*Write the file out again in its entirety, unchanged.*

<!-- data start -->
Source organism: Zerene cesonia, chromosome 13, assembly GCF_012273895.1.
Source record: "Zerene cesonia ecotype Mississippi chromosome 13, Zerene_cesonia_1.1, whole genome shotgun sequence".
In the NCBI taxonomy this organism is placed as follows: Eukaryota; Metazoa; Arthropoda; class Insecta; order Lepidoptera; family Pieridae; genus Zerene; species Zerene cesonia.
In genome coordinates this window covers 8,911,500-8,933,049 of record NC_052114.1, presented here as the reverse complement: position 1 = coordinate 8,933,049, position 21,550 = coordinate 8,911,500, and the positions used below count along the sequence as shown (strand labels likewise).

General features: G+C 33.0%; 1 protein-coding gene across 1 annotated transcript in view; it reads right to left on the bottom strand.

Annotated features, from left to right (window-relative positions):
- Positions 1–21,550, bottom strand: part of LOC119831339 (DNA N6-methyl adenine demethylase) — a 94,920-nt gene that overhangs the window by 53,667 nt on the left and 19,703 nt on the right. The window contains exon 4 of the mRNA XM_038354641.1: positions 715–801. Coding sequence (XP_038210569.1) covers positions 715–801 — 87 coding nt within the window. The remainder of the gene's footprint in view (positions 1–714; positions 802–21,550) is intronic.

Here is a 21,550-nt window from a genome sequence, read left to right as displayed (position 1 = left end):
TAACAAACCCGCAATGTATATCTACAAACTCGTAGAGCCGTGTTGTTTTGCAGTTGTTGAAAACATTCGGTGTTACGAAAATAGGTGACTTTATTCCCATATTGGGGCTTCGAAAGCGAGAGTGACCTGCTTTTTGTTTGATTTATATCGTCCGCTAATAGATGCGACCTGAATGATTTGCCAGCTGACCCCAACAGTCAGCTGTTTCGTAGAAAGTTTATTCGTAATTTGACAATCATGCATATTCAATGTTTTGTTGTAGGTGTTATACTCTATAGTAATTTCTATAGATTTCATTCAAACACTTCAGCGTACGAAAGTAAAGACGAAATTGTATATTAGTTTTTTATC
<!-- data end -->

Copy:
Source organism: Zerene cesonia, chromosome 13, assembly GCF_012273895.1.
Source record: "Zerene cesonia ecotype Mississippi chromosome 13, Zerene_cesonia_1.1, whole genome shotgun sequence".
In the NCBI taxonomy this organism is placed as follows: Eukaryota; Metazoa; Arthropoda; class Insecta; order Lepidoptera; family Pieridae; genus Zerene; species Zerene cesonia.
In genome coordinates this window covers 8,911,500-8,933,049 of record NC_052114.1, presented here as the reverse complement: position 1 = coordinate 8,933,049, position 21,550 = coordinate 8,911,500, and the positions used below count along the sequence as shown (strand labels likewise).

General features: G+C 33.0%; 1 protein-coding gene across 1 annotated transcript in view; it reads right to left on the bottom strand.

Annotated features, from left to right (window-relative positions):
- Positions 1–21,550, bottom strand: part of LOC119831339 (DNA N6-methyl adenine demethylase) — a 94,920-nt gene that overhangs the window by 53,667 nt on the left and 19,703 nt on the right. The window contains exon 4 of the mRNA XM_038354641.1: positions 715–801. Coding sequence (XP_038210569.1) covers positions 715–801 — 87 coding nt within the window. The remainder of the gene's footprint in view (positions 1–714; positions 802–21,550) is intronic.

Here is a 21,550-nt window from a genome sequence, read left to right as displayed (position 1 = left end):
TAACAAACCCGCAATGTATATCTACAAACTCGTAGAGCCGTGTTGTTTTGCAGTTGTTGAAAACATTCGGTGTTACGAAAATAGGTGACTTTATTCCCATATTGGGGCTTCGAAAGCGAGAGTGACCTGCTTTTTGTTTGATTTATATCGTCCGCTAATAGATGCGACCTGAATGATTTGCCAGCTGACCCCAACAGTCAGCTGTTTCGTAGAAAGTTTATTCGTAATTTGACAATCATGCATATTCAATGTTTTGTTGTAGGTGTTATACTCTATAGTAATTTCTATAGATTTCATTCAAACACTTCAGCGTACGAAAGTAAAGACGAAATTGTATATTAGTTTTTTATC